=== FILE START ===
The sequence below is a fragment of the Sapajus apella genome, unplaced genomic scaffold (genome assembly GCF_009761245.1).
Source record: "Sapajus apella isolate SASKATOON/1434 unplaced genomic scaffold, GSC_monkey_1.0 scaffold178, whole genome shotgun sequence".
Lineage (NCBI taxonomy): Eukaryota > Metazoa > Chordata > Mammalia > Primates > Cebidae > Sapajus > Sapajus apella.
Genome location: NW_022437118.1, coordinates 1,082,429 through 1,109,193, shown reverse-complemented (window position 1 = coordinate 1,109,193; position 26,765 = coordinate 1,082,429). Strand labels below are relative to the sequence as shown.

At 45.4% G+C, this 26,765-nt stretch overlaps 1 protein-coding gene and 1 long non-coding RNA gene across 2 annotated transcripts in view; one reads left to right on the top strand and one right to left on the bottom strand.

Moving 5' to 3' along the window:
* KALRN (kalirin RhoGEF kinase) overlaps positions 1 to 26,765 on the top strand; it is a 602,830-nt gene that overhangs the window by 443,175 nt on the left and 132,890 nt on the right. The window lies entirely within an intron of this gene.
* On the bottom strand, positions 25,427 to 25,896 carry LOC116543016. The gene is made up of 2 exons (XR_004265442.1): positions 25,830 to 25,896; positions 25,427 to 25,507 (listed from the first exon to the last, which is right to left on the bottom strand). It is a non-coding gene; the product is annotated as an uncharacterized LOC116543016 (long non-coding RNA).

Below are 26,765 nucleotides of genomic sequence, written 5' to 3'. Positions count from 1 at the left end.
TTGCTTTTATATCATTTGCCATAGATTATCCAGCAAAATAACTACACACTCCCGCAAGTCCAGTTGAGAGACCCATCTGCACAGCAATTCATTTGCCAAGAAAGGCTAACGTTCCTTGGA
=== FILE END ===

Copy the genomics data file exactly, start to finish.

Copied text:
The sequence below is a fragment of the Sapajus apella genome, unplaced genomic scaffold (genome assembly GCF_009761245.1).
Source record: "Sapajus apella isolate SASKATOON/1434 unplaced genomic scaffold, GSC_monkey_1.0 scaffold178, whole genome shotgun sequence".
Lineage (NCBI taxonomy): Eukaryota > Metazoa > Chordata > Mammalia > Primates > Cebidae > Sapajus > Sapajus apella.
Genome location: NW_022437118.1, coordinates 1,082,429 through 1,109,193, shown reverse-complemented (window position 1 = coordinate 1,109,193; position 26,765 = coordinate 1,082,429). Strand labels below are relative to the sequence as shown.

At 45.4% G+C, this 26,765-nt stretch overlaps 1 protein-coding gene and 1 long non-coding RNA gene across 2 annotated transcripts in view; one reads left to right on the top strand and one right to left on the bottom strand.

Moving 5' to 3' along the window:
* KALRN (kalirin RhoGEF kinase) overlaps positions 1 to 26,765 on the top strand; it is a 602,830-nt gene that overhangs the window by 443,175 nt on the left and 132,890 nt on the right. The window lies entirely within an intron of this gene.
* On the bottom strand, positions 25,427 to 25,896 carry LOC116543016. The gene is made up of 2 exons (XR_004265442.1): positions 25,830 to 25,896; positions 25,427 to 25,507 (listed from the first exon to the last, which is right to left on the bottom strand). It is a non-coding gene; the product is annotated as an uncharacterized LOC116543016 (long non-coding RNA).

Below are 26,765 nucleotides of genomic sequence, written 5' to 3'. Positions count from 1 at the left end.
TTGCTTTTATATCATTTGCCATAGATTATCCAGCAAAATAACTACACACTCCCGCAAGTCCAGTTGAGAGACCCATCTGCACAGCAATTCATTTGCCAAGAAAGGCTAACGTTCCTTGGA